If the soul and the ego were objects we could look at, the soul would be a translucent heart beating.
Poet and essayist Kristin Prevallet talks to artists caraballo-farman about their series The Heirloom Plates, part of the exhibition Iran Inside Out at the Chelsea Art Museum through September 4th.
I first saw images from the series Regarding the Horror by caraballo-farman a year ago and was immediately intrigued by the dilemmas they were raising for me as a writer and performer interested in cultural reactions to rituals of public mourning. Regarding the Horror is an ongoing art project based on a series of photographs in which horror-stricken faces taken from war footage and news reports of disasters are isolated against sheer black backgrounds. Aside from prints, caraballo-farman have reprinted this series on numerous forms, including a billboard and heirloom plates.
Like Carolee Schneemann’s controversial rendering of the news-wire photographs of bodies falling from the Twin Towers, the images appropriated by caraballo-farman have entered public consciousness. But who owns an image once it crosses the wire? Or even before? Are images from disaster sights, spread by news wires, fair material for artists to aestheticize and recontextualize? What happens to the meaning of a local struggle (or a multi-national struggle) once the image that defines it changes its rhetorical focus? What is being gained or lost in this sort of art?
Given the nine-year collaboration of the artist duo, it makes sense that one will not speak without the other. In their photography and video installations, they document social rituals and public gatherings which reveal the effects of mass psychology and moments when an individual’s behavior becomes transformed by the power of the multitude. In collaborating, their individual identities seem likewise subsumed.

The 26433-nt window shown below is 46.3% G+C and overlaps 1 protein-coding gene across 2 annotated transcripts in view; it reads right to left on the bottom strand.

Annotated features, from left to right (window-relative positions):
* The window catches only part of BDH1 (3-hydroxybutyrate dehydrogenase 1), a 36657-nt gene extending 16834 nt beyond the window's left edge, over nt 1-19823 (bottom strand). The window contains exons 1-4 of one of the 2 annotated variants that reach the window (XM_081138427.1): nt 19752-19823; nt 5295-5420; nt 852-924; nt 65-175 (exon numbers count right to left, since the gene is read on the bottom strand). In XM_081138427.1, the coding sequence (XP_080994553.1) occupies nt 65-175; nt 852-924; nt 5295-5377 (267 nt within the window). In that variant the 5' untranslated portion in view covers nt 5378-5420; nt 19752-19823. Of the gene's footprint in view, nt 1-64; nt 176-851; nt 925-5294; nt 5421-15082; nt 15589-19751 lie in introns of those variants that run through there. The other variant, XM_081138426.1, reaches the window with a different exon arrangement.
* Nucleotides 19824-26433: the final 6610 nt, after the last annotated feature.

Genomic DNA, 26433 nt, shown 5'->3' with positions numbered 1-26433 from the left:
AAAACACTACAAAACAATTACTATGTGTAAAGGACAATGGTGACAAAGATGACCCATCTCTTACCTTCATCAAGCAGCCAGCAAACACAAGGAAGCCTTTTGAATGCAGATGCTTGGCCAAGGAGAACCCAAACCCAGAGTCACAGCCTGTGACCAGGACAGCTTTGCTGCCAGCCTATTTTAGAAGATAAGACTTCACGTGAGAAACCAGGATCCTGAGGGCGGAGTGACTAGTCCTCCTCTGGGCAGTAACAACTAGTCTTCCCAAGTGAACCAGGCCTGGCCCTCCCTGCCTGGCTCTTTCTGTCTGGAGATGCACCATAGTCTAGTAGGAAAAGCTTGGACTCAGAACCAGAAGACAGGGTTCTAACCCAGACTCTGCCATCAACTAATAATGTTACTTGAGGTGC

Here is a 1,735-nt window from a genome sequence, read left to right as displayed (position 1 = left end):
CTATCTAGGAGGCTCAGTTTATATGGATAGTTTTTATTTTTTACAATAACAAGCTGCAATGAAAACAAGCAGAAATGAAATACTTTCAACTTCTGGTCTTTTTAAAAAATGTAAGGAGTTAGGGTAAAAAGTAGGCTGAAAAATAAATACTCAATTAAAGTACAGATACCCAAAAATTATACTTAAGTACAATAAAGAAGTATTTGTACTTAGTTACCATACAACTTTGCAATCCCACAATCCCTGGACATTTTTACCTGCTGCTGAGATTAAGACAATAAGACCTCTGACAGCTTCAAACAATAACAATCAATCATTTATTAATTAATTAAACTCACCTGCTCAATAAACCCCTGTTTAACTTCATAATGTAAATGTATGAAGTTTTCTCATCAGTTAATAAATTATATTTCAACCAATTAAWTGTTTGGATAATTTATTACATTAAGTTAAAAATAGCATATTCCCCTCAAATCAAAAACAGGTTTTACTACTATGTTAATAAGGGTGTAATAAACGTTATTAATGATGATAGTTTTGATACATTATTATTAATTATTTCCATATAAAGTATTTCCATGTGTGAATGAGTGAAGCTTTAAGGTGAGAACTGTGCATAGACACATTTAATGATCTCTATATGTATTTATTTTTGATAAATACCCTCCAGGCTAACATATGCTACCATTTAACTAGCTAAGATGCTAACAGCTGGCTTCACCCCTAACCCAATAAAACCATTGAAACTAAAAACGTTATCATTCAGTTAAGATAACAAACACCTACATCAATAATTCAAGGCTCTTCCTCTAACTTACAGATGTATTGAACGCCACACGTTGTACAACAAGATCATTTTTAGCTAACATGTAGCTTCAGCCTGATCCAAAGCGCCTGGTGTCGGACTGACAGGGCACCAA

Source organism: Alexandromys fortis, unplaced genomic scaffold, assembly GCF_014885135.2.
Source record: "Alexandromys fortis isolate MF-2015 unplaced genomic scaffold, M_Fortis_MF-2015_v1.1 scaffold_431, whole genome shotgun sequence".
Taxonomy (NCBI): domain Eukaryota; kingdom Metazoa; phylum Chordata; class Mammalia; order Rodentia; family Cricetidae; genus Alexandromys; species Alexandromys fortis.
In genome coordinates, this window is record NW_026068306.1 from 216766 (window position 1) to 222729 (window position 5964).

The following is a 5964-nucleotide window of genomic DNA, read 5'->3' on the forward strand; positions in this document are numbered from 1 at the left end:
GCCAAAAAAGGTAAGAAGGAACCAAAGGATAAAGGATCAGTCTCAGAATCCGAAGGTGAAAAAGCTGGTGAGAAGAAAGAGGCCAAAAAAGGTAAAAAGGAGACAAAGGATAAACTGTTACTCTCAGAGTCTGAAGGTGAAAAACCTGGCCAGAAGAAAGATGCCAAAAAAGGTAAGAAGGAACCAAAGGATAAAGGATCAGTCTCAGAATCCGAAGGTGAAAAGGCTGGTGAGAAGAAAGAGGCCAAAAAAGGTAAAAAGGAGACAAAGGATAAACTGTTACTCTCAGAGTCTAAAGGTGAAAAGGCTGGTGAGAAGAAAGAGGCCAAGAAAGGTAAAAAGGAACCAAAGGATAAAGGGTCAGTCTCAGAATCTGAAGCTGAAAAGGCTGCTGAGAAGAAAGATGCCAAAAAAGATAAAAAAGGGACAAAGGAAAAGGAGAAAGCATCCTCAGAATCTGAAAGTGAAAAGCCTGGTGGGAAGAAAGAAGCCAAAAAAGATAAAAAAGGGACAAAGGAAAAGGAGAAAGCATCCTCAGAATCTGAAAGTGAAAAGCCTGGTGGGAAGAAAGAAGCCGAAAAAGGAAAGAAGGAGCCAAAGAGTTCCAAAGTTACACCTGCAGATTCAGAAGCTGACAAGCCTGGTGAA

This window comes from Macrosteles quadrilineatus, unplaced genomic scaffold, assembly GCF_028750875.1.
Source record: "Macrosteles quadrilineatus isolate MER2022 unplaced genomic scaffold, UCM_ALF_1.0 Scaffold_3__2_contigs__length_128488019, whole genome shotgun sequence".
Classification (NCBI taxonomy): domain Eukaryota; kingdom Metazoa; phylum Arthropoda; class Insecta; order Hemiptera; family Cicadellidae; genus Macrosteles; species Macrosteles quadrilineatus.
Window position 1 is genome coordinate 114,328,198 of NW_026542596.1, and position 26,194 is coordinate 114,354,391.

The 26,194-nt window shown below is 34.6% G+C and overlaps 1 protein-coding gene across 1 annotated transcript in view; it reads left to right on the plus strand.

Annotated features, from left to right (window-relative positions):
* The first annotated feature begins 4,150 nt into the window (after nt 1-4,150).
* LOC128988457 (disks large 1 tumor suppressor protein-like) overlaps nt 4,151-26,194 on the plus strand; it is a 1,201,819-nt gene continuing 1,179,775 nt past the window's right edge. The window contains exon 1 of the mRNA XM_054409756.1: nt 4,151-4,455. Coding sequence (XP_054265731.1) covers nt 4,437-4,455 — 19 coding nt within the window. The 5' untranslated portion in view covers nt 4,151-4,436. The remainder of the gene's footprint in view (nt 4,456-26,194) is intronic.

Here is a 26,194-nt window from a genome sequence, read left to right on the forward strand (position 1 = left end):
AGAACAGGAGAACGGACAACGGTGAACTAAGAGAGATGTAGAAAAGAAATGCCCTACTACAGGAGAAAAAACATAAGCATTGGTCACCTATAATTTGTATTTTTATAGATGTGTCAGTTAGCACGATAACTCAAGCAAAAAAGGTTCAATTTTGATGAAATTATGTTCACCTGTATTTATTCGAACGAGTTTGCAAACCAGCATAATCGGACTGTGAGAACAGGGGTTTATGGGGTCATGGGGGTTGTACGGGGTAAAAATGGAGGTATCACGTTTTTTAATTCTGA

The inclusion of photographs from The Heirloom Plates series in the Iran Inside Out exhibit on display through September 5th at the Chelsea Art Museum (and opening again September 24-November 22 at the DePaul University Museum in Chicago) seemed like a good occasion to finally sit down and talk about these questions.
Kristin Prevallet Heirloom plates. On road trips, I used to marvel over them at truck stops. They are often inscribed with state flowers, or images from regional history. They are meant to be propped up on special shelves in the kitchen or china cabinet. Every now and then, they are meant to be dusted. It’s challenging to figure out what you have done to them. Heirloom plates commemorate and celebrate beautiful or patriotic scenes; they’re certainly never political. You’ve rebelliously subverted the aesthetic of the heirloom plate by transposing images of horror-stricken faces and gestures—the characteristic open mouth, hands covering the face, etc. You’ve taken these faces in their moment of witnessing something horrifying—an act of war, terrorism, violence—and you’ve aestheticized them into a keepsake. Aren’t you treading a delicate line where context is obliterated for the sake of aesthetics?
caraballo-farman Obviously we talked about and played with the inclusion or removal of the context a lot. The images in the horror series were taken from press photos on the net showing the chaos of an explosion, a shooting, a mine collapsing, etc. We removed everything and, in doing that, we emphasized the hands and faces, the open mouth. Renato Rita, an Argentine writer who wrote about these images, calls it the primordial cry…
KP Yes—such a vulnerable moment! What have you done to them?
C-F We sent the images back out through the Internet to websites that personalize or customize items and got back a set of heirloom plates, on which people usually print happy pictures of their families or pets or corporate logos. Instead of commemorating a happy milestone, we are commemorating what’s underneath. It’s an old equation: if we scratch our happy family from the image on the plate, we see we’re eating off of other people’s misery.